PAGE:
Meditation is believed to increase the flow of 'chi' (energy) and can boost one's stamina, pyshcological and physical health and more importantly for me, my immune system. But there are no guarantees I can do anything beneficial. So maybe it can even act as a placebo? I am so tired of looking... all that time, money, travelling I've spent to see various doctors - not to mention the disappointment - It's a hard thing to have faith in, but thinking of all the things I want to do in life, all the places I want to travel and film projects or whatever I want to take, it's not just a desire to fully heal, but also imperative for the things I want to achieve.

Friday, December 08, 2006

Products for charity? Pfftt...

A lot of buzz recently about buying certain products where some profits go directly to charity. Bono started his Project Red a new ad out for a compliation CD - Rhythms del Mundo: Cuba.
But it's Project Red that's the latest blitz by global do-gooder Bono. He stresses that us as first world consumers, we have the power to choose what to buy or what not to buy... in this case buying 'Red' products so some of its profits goes directly in the fight against AIDS. Big companies like GAP, Apple and Mastercard have the joined fray. Reality is, mixing business with charity is just a new marketing trend: philathropy is the new buzz word with marketing execs. You don't have to be cynical to see through the companies' startegy!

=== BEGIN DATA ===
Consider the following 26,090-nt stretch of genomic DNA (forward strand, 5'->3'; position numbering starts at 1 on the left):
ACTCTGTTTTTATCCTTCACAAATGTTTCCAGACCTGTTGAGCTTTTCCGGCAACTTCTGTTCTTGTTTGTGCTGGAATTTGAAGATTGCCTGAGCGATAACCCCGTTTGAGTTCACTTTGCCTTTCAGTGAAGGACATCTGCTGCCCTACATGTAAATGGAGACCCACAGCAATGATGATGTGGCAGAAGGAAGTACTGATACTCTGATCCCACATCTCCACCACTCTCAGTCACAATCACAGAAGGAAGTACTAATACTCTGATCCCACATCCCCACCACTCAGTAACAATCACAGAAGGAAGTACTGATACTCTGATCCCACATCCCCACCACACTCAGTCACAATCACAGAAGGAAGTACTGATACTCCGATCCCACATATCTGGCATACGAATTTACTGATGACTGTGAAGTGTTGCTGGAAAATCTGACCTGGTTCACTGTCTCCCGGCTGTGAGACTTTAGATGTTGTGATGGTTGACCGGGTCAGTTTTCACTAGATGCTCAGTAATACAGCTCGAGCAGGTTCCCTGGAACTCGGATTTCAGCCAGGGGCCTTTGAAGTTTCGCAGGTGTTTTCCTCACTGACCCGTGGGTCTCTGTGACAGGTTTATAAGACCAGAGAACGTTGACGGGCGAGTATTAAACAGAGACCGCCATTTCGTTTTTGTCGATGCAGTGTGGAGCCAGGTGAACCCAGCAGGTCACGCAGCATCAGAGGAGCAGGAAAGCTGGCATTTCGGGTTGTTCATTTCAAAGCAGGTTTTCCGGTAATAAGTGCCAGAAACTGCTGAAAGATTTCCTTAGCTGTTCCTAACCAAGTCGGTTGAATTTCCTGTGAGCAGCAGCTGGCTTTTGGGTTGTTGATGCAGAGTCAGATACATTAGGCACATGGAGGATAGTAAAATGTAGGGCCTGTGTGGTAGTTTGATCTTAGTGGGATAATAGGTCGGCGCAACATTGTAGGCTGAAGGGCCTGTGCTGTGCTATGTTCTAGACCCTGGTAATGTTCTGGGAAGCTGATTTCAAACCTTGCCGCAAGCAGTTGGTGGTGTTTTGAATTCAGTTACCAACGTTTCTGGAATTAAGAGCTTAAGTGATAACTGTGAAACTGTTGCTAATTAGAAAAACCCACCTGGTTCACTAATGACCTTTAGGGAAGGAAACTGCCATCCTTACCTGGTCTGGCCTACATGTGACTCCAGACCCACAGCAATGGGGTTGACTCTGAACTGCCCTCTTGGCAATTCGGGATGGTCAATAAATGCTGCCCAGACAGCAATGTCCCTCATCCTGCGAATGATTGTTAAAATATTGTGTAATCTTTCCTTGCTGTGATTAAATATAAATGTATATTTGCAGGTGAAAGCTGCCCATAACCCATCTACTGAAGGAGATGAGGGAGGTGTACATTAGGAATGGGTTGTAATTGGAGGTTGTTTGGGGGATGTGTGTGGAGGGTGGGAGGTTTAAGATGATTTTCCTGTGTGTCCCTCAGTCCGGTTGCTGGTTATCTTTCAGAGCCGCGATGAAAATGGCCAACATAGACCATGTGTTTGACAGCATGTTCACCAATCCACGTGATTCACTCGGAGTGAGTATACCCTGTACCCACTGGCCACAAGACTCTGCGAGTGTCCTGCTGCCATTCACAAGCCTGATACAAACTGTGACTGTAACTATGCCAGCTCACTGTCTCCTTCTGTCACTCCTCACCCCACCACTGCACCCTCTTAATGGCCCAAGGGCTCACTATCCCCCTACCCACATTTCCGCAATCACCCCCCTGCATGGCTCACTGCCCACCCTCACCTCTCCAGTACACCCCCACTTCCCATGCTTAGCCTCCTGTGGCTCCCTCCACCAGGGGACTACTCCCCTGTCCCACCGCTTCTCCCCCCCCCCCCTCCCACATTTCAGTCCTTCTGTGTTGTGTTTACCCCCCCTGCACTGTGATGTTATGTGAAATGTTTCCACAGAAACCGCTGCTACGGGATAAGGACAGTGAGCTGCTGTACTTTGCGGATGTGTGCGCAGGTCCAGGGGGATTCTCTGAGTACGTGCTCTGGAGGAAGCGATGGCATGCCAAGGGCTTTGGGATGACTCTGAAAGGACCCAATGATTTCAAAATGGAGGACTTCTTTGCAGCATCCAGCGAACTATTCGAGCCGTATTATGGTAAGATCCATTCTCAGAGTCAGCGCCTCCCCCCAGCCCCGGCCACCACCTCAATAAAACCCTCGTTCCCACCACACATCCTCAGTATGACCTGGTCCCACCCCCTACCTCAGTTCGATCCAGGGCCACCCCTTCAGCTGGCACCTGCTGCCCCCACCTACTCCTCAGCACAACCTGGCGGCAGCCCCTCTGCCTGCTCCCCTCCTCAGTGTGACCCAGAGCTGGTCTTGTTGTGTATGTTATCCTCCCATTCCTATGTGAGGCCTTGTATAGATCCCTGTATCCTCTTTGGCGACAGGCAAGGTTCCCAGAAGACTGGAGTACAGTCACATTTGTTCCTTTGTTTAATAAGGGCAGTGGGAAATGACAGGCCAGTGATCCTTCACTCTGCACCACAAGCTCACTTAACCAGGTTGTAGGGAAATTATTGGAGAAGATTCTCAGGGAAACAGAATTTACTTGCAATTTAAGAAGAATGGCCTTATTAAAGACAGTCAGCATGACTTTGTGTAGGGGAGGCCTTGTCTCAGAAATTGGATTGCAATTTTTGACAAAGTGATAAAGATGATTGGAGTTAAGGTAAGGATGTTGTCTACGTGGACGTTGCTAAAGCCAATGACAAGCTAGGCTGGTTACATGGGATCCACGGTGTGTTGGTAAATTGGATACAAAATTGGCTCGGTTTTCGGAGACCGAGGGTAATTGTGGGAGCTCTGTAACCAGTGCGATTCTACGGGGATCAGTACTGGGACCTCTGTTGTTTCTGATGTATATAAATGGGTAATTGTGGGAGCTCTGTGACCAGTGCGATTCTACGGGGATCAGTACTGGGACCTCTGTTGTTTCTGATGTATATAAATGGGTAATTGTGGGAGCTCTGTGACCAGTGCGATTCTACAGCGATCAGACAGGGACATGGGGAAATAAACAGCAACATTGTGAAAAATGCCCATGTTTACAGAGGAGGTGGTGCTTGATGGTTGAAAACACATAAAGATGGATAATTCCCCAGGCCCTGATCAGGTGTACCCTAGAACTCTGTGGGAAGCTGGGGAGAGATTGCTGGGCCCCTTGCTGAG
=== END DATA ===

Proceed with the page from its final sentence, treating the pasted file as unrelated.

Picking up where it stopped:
And seriously, are people so greedy now that they need to be coerced in giving charity thorugh materialistic consumption of goods? If they wanted to be charitable can't they just pop it into a donation box or wire some money to UNICEF? I don't give to charity much I admit but hell I won't even fathom of buying a 'Red' product for the sake of it. Don't buy into the gimmick people. Hell, they don't even tell us how much profit's going in. And if you really want to help fight against AIDS, protest or lobby against those pharmaceutical behemoths instead. Now they have the power.